The opportunity arose in October, 2013, when I was in Clarksburg during the day on an assignment.
I drove to the bridge and arrived before dusk, giving me plenty of time to set up the tripod and find the best angle. Once night fell, I went to work in the dark countryside. The road that passes by the bridge, although a narrow, two-lane country byway, was heavily traveled, but no one stopped to see what I was doing. Even the neighbors didn’t bother to venture out and check on the flashing and arcs of LED lights around the bridge.
While I had planned to do a view from the end of the bridge opposite of the road, I could not get the framing that I wanted. So I opted for the road-side of the bridge, which is still in use but did not receive any traffic that night.
The 62-foot bridge is a multiple king post and was built by Soloman Swiger and L.E. Strum.
Located in Harrison County, it spans Tenmile Creek.
The bridge was built for just $1,372 back in 1891. It’s said that the stone for the abutments was quarried at the top of a hill near the bridge site.
The red bridge was restored a few years ago. Allegheny Restoration and Builders of Morgantown charged the state $447,000 for the work, which included replacement of some structural timber and the attractive red siding and roof.
It was a pleasure to photograph this short entry in the nation’s gallery of covered bridges.
A working man’s room
Traveling across West Virginia, writing and photographing as I go, I am compelled to stay in economical accommodations. I look for rooms that cost under $50 a night, all taxes included.
And so it was that began my autumnal pilgrimage in Bridgeport, where the clerk asked me if I wanted a “Working Man’s Room” or a “Nice Room.” After inquiring about the price and noting the nearly $40 premium for a nice room, I went for the Working Man’s Room. After all, this was a working trip.
The thing that immediately struck me was the shabby condition of the hallway leading to the room. It must have been built before brooms were invented.
The room itself was, well, working class. It should have been gutted years ago and everything updated. Rather, stop-gap repairs were done as necessary using materials salvaged from other rooms, I would guess.
The bathroom was particularly interesting — it was the first time I’d seen the walls of a plastic shower stall cracking and broken, patched with caulking and otherwise feeble attempts to keep the moisture from invading the unit below.
The room obviously had plumbing issues; a large section of the wall had been removed to access the pipes and, rather than re-seal that section, the piece of wallboard was just resting against wall. I found out that by moving it and looking down the hole, I had a nice view of the plumbing in the unit below.
The carpet was stained and ripped, one section was missing. My socks stayed on my feet the whole time, and after showering, I made a path from the shower to the bed using my dirty clothes to protect my bare feet from the oil and gas field residue.
Speaking of the shower, the fixtures were so worn, the bathtub continued to fill with water even when the flow was redirected to the shower head. And I soon discovered that the control that mixes the hot and cold water did not work when it was turned to shower. It was either all hot or all cold.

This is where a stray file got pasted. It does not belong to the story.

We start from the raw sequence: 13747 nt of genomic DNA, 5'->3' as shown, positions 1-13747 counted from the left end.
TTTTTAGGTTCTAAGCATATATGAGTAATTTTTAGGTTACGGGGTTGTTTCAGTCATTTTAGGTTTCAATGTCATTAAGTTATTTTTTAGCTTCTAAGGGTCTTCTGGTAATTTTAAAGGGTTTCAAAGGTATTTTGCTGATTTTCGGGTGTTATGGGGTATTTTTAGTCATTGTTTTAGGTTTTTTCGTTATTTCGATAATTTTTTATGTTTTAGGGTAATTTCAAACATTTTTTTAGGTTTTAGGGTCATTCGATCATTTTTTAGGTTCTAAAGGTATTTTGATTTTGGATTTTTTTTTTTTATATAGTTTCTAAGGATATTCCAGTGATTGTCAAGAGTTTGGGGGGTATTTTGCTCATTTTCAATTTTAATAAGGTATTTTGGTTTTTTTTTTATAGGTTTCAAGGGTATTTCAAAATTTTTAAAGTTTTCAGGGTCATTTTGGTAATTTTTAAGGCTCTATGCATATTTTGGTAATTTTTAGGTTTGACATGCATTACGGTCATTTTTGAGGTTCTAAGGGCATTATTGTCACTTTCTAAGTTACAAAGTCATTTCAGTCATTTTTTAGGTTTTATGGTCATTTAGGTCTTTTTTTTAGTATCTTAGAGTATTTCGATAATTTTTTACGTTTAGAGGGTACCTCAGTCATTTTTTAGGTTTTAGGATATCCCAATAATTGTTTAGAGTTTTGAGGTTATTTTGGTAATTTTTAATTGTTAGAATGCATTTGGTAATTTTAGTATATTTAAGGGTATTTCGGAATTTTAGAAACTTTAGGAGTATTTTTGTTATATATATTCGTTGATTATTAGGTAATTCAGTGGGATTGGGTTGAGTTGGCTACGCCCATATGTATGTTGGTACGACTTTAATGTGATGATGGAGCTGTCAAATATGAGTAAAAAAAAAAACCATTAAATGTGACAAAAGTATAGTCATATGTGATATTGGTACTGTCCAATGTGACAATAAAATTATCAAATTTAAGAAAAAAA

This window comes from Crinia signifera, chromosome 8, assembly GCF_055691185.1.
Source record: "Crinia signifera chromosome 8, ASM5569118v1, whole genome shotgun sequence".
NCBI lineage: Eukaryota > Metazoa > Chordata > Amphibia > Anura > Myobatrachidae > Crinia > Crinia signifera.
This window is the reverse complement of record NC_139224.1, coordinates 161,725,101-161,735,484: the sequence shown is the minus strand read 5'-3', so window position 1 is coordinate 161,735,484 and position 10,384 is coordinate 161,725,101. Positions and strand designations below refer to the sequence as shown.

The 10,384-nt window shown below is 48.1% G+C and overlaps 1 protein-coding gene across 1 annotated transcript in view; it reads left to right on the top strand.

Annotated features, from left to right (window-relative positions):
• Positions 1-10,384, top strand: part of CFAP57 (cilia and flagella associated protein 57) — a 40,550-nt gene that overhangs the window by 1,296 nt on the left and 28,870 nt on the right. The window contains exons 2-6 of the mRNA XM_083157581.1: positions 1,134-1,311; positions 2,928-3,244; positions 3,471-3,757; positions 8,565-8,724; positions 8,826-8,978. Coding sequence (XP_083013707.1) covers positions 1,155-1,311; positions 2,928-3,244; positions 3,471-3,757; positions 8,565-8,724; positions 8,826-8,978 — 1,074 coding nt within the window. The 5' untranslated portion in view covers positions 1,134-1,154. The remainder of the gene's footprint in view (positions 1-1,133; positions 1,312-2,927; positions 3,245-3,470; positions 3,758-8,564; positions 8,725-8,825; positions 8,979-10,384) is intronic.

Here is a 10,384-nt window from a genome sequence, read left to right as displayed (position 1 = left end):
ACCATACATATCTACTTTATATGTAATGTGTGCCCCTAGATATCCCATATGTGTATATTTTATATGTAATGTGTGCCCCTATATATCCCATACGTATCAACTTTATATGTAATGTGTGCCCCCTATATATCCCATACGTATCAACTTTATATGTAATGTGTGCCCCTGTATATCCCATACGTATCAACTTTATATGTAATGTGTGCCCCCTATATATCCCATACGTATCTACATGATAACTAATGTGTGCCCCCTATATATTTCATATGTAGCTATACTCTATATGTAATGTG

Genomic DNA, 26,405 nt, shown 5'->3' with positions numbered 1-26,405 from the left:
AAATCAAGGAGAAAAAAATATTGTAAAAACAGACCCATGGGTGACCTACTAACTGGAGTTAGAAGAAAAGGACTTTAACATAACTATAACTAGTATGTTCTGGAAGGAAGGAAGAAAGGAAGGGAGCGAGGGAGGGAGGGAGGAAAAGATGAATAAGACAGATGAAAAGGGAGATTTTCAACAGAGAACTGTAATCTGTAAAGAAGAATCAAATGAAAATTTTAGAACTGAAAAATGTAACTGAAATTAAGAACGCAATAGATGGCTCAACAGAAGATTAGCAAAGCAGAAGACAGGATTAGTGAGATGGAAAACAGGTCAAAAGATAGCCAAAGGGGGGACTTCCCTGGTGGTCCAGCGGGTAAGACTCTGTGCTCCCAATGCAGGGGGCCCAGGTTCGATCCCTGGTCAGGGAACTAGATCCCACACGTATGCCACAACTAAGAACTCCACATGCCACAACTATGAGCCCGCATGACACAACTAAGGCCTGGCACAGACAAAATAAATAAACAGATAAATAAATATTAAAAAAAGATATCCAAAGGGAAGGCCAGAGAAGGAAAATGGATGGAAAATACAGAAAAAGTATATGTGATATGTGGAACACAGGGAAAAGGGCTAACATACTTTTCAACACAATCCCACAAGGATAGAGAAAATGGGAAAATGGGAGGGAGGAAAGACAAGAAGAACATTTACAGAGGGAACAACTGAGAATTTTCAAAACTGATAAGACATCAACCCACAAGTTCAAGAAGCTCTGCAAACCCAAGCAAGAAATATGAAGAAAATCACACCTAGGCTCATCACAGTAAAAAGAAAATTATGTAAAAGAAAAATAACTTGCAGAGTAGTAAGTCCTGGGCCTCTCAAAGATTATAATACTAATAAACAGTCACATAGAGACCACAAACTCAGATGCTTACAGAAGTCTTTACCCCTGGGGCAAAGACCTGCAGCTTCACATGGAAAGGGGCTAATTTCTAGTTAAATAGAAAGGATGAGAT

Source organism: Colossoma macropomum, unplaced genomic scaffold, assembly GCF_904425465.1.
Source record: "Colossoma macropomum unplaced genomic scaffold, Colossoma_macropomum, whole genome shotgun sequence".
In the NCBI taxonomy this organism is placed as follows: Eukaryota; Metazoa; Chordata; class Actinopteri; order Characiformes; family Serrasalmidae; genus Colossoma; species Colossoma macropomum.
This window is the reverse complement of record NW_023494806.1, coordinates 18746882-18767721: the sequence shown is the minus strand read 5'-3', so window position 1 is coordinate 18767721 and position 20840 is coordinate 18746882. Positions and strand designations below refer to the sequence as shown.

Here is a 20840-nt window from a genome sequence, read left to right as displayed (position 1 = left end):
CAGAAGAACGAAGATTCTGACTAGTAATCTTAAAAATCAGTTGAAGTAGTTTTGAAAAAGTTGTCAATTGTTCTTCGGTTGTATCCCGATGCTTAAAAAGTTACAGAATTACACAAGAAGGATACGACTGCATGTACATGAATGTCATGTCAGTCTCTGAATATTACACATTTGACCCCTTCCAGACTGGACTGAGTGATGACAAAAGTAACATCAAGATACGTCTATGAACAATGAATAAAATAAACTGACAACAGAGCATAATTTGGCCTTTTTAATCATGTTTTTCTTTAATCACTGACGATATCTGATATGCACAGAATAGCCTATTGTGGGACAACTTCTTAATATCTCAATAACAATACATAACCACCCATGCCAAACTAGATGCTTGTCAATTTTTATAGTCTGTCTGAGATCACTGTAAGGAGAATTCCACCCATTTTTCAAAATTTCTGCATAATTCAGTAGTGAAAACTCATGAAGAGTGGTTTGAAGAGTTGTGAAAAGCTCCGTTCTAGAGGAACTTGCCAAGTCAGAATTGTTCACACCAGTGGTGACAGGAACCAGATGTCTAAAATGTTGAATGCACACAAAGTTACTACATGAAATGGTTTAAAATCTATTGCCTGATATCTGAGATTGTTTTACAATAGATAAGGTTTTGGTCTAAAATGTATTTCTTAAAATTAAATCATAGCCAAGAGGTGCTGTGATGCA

The lighting was dingy, which was probably a good thing. It keeps guests from fully grasping the despair of the place.
Since I was in the working man’s section of the motel, I had to contend with the late-night revelers and the early risers, whose paths began to cross around 3 a.m.
When I called my wife with an update about the trip thus far and state of the accommodations, she warned me not to take my bag of clean clothes into the room and DO NOT bring home any bed bugs. I hadn’t even thought of that possibility.
It appears as if I escaped Bridgeport without any hitchhikers on my clothes or body. Two two nights later, in Marlinton, I was able to rent a room for the same amount of money at the Greenbrier Grille and Lodge. I enjoyed accommodations that were clean and smelled fresh. Although not modern, the room and its furnishings were very nice and the workmanship top notch. The shower was incredible.
I highly recommend the Greenbrierier if you are ever in Marlinton and need accommodations or a place to eat. The waitressing staff was very friendly and helpful. Be sure to order their hand-cut french fries; they are so good! The brown rice veggie burger was excellent, too. However, avoid the thick pancakes for breakfast. They are so thick, they reminded me of a three-layer cake without the frosting and had me longing for Buckwheat cakes from Melanie’s in Aurora.
One other great feature of the Greenbrier — there is an assortment of ducks that hang out on the river next to Lodge’s deck. For 50 cents, you can purchase a bag of corn and feed the ducks (proceeds go to an animal shelter). And no, I didn’t see duck on the menu!
Originally posted in October 2016.
A castle, commissioner and cemetery
Author’s note: This blog was originally published in March 2016; it has been re-published as part of the site’s redesign in 2020.
In a typical year, I would make my first West Virginia/Back Roads journey in early May. But so far this year (2016) I’ve made two trips, one in January and one in March.